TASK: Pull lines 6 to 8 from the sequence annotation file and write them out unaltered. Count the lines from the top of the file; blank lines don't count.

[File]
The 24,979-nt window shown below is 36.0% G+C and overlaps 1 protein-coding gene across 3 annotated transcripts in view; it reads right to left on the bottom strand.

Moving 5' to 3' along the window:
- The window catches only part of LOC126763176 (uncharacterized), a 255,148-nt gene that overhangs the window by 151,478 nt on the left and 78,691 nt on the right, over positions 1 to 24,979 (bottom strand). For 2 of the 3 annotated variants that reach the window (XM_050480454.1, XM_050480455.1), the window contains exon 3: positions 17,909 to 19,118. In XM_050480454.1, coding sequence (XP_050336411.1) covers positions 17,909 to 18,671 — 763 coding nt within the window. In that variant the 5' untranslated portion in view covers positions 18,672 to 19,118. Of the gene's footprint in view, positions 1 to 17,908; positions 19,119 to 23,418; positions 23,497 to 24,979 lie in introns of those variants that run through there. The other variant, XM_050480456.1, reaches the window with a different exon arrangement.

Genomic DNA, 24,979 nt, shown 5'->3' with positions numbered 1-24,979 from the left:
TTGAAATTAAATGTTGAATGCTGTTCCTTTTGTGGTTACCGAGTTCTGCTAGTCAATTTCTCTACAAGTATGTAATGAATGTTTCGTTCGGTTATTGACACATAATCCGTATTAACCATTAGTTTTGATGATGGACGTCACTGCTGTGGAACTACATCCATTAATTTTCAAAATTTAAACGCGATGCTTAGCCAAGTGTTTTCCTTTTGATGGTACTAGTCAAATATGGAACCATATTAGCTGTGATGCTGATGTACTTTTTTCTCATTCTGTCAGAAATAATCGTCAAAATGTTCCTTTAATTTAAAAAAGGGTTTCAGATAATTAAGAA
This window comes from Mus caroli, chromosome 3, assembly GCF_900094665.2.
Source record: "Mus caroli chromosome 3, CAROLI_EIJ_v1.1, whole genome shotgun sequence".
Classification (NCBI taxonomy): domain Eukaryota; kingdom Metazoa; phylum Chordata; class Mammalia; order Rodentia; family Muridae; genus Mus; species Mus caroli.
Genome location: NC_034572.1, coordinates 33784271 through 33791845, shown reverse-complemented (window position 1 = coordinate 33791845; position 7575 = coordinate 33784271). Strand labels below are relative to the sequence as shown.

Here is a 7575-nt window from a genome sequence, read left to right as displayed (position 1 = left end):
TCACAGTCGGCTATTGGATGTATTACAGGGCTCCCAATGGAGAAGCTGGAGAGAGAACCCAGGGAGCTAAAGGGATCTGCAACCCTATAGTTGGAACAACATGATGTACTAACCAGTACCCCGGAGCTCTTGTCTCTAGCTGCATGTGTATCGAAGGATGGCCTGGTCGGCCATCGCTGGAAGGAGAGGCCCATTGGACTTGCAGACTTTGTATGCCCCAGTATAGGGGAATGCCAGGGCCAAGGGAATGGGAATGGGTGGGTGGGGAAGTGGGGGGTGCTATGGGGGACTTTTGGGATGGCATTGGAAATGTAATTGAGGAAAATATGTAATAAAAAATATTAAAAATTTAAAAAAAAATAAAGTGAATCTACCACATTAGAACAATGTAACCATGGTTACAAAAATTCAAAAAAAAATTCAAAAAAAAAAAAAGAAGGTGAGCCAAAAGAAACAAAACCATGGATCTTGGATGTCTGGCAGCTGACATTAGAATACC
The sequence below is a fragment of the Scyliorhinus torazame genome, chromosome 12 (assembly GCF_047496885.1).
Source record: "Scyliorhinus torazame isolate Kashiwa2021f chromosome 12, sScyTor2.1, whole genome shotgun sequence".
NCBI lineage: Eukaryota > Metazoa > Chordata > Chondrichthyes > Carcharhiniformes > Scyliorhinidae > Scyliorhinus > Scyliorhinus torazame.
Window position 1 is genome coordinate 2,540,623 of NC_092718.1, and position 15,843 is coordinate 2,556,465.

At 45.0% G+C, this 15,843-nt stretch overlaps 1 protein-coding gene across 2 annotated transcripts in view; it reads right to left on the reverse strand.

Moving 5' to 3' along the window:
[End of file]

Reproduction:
This window comes from Mus caroli, chromosome 3, assembly GCF_900094665.2.
Source record: "Mus caroli chromosome 3, CAROLI_EIJ_v1.1, whole genome shotgun sequence".
Classification (NCBI taxonomy): domain Eukaryota; kingdom Metazoa; phylum Chordata; class Mammalia; order Rodentia; family Muridae; genus Mus; species Mus caroli.